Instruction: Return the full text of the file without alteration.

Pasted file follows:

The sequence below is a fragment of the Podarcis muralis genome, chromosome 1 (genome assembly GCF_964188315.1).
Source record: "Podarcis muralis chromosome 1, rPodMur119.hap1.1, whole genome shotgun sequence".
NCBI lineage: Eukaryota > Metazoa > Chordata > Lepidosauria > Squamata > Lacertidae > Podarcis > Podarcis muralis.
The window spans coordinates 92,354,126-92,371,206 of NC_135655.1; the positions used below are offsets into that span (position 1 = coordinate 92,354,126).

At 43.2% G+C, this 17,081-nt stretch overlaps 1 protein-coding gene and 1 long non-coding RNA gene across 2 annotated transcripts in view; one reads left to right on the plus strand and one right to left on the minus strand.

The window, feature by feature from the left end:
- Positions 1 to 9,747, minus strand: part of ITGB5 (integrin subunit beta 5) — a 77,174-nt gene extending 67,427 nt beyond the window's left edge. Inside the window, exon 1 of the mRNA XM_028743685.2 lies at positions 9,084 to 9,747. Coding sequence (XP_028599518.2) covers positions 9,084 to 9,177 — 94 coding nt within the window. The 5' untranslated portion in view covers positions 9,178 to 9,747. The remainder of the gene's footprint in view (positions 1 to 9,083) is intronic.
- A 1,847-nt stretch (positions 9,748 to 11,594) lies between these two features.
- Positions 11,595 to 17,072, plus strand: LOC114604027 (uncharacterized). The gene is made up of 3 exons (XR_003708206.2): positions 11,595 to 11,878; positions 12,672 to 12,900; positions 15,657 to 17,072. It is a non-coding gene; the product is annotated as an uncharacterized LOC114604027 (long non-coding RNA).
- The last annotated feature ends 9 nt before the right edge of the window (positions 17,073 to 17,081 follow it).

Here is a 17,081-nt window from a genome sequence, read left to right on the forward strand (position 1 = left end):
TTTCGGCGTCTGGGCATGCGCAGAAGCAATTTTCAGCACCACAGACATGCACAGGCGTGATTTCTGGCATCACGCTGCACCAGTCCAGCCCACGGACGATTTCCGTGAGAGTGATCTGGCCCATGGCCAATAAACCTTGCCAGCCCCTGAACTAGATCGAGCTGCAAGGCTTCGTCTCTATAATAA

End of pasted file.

The sequence below is a fragment of the Podarcis muralis genome, chromosome 1 (genome assembly GCF_964188315.1).
Source record: "Podarcis muralis chromosome 1, rPodMur119.hap1.1, whole genome shotgun sequence".
NCBI lineage: Eukaryota > Metazoa > Chordata > Lepidosauria > Squamata > Lacertidae > Podarcis > Podarcis muralis.
The window spans coordinates 92,354,126-92,371,206 of NC_135655.1; the positions used below are offsets into that span (position 1 = coordinate 92,354,126).

At 43.2% G+C, this 17,081-nt stretch overlaps 1 protein-coding gene and 1 long non-coding RNA gene across 2 annotated transcripts in view; one reads left to right on the plus strand and one right to left on the minus strand.

The window, feature by feature from the left end:
- Positions 1 to 9,747, minus strand: part of ITGB5 (integrin subunit beta 5) — a 77,174-nt gene extending 67,427 nt beyond the window's left edge. Inside the window, exon 1 of the mRNA XM_028743685.2 lies at positions 9,084 to 9,747. Coding sequence (XP_028599518.2) covers positions 9,084 to 9,177 — 94 coding nt within the window. The 5' untranslated portion in view covers positions 9,178 to 9,747. The remainder of the gene's footprint in view (positions 1 to 9,083) is intronic.
- A 1,847-nt stretch (positions 9,748 to 11,594) lies between these two features.
- Positions 11,595 to 17,072, plus strand: LOC114604027 (uncharacterized). The gene is made up of 3 exons (XR_003708206.2): positions 11,595 to 11,878; positions 12,672 to 12,900; positions 15,657 to 17,072. It is a non-coding gene; the product is annotated as an uncharacterized LOC114604027 (long non-coding RNA).
- The last annotated feature ends 9 nt before the right edge of the window (positions 17,073 to 17,081 follow it).

Here is a 17,081-nt window from a genome sequence, read left to right on the forward strand (position 1 = left end):
TTTCGGCGTCTGGGCATGCGCAGAAGCAATTTTCAGCACCACAGACATGCACAGGCGTGATTTCTGGCATCACGCTGCACCAGTCCAGCCCACGGACGATTTCCGTGAGAGTGATCTGGCCCATGGCCAATAAACCTTGCCAGCCCCTGAACTAGATCGAGCTGCAAGGCTTCGTCTCTATAATAA